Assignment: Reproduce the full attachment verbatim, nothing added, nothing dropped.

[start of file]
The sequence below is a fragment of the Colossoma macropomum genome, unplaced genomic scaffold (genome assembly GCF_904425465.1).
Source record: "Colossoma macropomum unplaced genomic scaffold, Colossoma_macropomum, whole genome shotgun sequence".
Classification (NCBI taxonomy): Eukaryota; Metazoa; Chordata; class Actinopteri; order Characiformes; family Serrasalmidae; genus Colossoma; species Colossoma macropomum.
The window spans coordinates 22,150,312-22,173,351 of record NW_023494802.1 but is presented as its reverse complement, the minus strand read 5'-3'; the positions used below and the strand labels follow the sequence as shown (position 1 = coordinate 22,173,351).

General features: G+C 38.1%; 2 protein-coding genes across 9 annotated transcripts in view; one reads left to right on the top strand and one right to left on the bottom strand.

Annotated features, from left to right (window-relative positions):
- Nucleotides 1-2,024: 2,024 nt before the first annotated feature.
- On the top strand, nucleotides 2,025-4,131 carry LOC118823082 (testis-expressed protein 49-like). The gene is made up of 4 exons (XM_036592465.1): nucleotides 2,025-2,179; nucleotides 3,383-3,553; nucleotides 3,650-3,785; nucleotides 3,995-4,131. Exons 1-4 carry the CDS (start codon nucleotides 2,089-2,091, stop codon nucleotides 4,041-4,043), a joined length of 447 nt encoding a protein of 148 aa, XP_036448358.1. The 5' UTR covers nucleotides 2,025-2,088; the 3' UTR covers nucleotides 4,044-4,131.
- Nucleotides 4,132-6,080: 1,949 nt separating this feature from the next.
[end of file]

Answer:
The sequence below is a fragment of the Colossoma macropomum genome, unplaced genomic scaffold (genome assembly GCF_904425465.1).
Source record: "Colossoma macropomum unplaced genomic scaffold, Colossoma_macropomum, whole genome shotgun sequence".
Classification (NCBI taxonomy): Eukaryota; Metazoa; Chordata; class Actinopteri; order Characiformes; family Serrasalmidae; genus Colossoma; species Colossoma macropomum.
The window spans coordinates 22,150,312-22,173,351 of record NW_023494802.1 but is presented as its reverse complement, the minus strand read 5'-3'; the positions used below and the strand labels follow the sequence as shown (position 1 = coordinate 22,173,351).

General features: G+C 38.1%; 2 protein-coding genes across 9 annotated transcripts in view; one reads left to right on the top strand and one right to left on the bottom strand.

Annotated features, from left to right (window-relative positions):
- Nucleotides 1-2,024: 2,024 nt before the first annotated feature.
- On the top strand, nucleotides 2,025-4,131 carry LOC118823082 (testis-expressed protein 49-like). The gene is made up of 4 exons (XM_036592465.1): nucleotides 2,025-2,179; nucleotides 3,383-3,553; nucleotides 3,650-3,785; nucleotides 3,995-4,131. Exons 1-4 carry the CDS (start codon nucleotides 2,089-2,091, stop codon nucleotides 4,041-4,043), a joined length of 447 nt encoding a protein of 148 aa, XP_036448358.1. The 5' UTR covers nucleotides 2,025-2,088; the 3' UTR covers nucleotides 4,044-4,131.
- Nucleotides 4,132-6,080: 1,949 nt separating this feature from the next.